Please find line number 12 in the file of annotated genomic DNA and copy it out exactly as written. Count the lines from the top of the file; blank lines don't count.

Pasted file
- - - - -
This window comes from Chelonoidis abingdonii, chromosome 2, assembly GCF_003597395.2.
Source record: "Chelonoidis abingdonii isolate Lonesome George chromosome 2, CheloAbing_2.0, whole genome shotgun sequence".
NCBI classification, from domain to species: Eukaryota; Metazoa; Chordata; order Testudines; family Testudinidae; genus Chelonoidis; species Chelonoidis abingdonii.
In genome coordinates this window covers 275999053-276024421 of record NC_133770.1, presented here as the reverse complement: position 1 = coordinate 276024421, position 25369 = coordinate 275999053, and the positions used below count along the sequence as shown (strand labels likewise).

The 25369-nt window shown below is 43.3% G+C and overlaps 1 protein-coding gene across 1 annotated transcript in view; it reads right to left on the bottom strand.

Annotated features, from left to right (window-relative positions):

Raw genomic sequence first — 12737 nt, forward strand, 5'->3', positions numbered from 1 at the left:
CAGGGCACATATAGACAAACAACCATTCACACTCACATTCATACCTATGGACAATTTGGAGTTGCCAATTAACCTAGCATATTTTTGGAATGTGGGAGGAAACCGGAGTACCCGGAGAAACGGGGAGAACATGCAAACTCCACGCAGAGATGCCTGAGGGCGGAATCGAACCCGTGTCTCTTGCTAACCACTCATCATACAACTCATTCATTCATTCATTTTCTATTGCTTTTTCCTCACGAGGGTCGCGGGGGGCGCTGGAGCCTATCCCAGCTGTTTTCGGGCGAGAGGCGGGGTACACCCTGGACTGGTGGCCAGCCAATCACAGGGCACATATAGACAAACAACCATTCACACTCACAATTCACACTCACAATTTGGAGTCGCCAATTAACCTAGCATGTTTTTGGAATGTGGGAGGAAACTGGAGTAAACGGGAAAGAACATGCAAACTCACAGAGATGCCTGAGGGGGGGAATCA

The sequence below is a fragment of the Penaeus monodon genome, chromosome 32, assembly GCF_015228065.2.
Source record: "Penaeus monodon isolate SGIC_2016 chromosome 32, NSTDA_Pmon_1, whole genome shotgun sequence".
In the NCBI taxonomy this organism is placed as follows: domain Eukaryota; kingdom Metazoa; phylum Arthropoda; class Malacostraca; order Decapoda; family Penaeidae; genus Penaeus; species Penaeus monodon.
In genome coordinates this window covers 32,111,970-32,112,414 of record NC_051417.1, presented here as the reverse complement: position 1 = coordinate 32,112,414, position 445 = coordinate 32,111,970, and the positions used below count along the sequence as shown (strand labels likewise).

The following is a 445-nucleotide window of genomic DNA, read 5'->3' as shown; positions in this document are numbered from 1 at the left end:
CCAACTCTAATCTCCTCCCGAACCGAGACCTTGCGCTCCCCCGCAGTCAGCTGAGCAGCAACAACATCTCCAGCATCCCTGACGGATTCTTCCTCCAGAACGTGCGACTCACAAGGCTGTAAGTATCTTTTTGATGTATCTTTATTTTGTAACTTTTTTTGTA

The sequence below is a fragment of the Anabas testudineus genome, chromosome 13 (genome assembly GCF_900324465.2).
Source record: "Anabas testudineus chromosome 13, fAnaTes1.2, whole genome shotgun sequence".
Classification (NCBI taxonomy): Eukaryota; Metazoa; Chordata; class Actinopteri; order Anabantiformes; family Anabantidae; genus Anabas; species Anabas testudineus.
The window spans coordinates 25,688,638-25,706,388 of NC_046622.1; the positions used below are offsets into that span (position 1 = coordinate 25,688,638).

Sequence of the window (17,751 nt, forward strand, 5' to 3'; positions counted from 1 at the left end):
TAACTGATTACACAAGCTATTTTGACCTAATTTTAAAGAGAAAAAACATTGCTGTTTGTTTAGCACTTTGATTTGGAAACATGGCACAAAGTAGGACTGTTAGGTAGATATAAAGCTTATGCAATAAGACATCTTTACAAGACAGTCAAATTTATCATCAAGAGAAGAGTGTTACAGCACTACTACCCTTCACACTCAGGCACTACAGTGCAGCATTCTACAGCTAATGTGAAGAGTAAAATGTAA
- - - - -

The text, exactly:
In genome coordinates this window covers 32,111,970-32,112,414 of record NC_051417.1, presented here as the reverse complement: position 1 = coordinate 32,112,414, position 445 = coordinate 32,111,970, and the positions used below count along the sequence as shown (strand labels likewise).